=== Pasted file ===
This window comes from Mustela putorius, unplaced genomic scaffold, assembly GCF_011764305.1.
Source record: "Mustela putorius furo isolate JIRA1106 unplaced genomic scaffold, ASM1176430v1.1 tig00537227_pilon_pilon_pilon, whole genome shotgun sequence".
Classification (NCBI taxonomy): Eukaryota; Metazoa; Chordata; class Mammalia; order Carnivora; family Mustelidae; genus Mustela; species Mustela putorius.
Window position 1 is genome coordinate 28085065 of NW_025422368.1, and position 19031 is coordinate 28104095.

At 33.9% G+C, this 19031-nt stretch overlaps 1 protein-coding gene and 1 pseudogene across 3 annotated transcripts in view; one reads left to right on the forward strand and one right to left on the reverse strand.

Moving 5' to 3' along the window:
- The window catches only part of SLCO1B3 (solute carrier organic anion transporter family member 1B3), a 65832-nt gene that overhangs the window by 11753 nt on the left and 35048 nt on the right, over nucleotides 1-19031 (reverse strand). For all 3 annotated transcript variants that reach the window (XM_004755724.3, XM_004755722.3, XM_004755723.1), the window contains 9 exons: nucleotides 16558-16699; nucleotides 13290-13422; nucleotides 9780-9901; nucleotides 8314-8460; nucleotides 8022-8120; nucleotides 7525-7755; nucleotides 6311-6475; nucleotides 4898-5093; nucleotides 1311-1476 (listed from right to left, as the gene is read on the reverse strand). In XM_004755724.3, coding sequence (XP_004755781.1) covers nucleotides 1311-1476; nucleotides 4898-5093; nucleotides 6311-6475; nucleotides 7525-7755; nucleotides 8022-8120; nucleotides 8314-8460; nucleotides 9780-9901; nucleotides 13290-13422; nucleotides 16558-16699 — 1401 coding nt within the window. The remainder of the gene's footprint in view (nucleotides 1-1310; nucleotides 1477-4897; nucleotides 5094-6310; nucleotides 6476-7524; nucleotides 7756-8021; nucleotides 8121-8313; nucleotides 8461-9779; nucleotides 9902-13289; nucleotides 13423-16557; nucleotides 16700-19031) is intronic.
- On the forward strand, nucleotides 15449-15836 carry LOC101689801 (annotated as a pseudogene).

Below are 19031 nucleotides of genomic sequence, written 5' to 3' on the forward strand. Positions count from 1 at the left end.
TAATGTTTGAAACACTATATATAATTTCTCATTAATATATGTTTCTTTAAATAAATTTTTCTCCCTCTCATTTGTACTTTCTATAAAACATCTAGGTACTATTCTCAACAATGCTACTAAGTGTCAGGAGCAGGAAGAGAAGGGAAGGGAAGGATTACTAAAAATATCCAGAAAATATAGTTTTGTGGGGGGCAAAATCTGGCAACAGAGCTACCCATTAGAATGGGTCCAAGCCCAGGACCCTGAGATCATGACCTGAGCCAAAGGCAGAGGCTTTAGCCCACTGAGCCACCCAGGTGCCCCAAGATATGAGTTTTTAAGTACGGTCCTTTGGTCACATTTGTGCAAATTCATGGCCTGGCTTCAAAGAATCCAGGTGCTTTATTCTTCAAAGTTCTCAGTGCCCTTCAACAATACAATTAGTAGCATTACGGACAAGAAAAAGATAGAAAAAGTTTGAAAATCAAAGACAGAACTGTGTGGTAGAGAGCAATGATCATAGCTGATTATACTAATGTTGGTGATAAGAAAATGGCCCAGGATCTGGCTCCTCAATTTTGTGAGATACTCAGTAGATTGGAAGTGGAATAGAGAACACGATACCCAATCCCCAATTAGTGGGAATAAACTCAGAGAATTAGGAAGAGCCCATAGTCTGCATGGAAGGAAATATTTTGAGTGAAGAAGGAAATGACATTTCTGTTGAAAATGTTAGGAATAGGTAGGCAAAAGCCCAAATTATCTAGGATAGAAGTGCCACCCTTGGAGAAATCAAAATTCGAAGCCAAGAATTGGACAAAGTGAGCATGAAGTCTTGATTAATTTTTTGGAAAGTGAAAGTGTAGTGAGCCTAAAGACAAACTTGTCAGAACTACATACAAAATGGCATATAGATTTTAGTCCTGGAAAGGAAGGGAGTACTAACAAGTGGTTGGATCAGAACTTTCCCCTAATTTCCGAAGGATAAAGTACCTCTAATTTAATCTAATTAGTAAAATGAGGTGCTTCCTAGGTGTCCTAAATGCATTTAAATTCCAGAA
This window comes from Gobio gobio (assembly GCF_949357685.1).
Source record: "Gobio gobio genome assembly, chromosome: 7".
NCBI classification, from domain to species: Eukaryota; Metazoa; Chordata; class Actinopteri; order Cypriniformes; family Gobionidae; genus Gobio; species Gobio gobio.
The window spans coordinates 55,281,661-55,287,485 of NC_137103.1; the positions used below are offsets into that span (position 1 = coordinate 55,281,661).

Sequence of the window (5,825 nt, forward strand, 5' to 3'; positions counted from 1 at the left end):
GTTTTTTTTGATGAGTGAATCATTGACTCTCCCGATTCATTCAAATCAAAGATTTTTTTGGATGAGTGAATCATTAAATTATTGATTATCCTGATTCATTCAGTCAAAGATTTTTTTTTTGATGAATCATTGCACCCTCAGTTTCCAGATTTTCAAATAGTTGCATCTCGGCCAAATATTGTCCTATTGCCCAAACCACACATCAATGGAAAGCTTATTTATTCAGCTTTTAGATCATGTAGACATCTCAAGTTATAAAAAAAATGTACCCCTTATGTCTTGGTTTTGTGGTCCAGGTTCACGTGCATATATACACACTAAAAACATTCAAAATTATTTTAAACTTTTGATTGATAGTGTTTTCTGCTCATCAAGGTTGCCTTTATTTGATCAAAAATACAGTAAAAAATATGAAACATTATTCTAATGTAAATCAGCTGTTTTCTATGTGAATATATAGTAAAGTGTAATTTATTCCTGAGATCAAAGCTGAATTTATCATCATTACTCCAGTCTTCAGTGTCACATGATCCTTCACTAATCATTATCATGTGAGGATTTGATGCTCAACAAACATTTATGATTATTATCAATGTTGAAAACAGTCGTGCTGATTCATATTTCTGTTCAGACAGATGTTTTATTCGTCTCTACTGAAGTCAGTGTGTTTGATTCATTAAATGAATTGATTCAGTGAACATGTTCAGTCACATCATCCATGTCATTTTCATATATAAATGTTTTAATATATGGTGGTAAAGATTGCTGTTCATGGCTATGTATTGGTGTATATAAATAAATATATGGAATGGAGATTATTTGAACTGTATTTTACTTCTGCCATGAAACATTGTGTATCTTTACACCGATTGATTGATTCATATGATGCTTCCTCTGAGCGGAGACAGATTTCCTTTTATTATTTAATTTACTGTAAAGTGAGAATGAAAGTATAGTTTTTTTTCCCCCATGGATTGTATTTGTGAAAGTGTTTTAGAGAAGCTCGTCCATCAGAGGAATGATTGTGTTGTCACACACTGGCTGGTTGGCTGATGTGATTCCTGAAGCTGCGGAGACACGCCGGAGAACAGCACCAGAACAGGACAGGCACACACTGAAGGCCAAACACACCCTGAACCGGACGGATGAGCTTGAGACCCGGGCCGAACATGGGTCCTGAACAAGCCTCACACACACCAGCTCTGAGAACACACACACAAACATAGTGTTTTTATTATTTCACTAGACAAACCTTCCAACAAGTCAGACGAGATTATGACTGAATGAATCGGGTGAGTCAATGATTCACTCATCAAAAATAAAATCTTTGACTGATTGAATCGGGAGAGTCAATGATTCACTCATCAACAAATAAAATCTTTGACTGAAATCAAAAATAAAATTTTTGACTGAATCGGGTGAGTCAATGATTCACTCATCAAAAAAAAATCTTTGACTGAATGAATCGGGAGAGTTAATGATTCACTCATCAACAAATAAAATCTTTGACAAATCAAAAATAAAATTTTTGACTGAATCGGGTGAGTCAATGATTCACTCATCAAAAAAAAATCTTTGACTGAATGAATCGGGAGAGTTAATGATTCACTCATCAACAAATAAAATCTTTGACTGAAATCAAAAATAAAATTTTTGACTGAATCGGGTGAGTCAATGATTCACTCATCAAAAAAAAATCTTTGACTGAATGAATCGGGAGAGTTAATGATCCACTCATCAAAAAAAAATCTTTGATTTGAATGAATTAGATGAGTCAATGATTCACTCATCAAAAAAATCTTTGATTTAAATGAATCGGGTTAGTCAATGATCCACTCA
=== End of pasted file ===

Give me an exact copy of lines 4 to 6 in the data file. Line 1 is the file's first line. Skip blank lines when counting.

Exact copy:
Window position 1 is genome coordinate 28085065 of NW_025422368.1, and position 19031 is coordinate 28104095.

At 33.9% G+C, this 19031-nt stretch overlaps 1 protein-coding gene and 1 pseudogene across 3 annotated transcripts in view; one reads left to right on the forward strand and one right to left on the reverse strand.

Moving 5' to 3' along the window: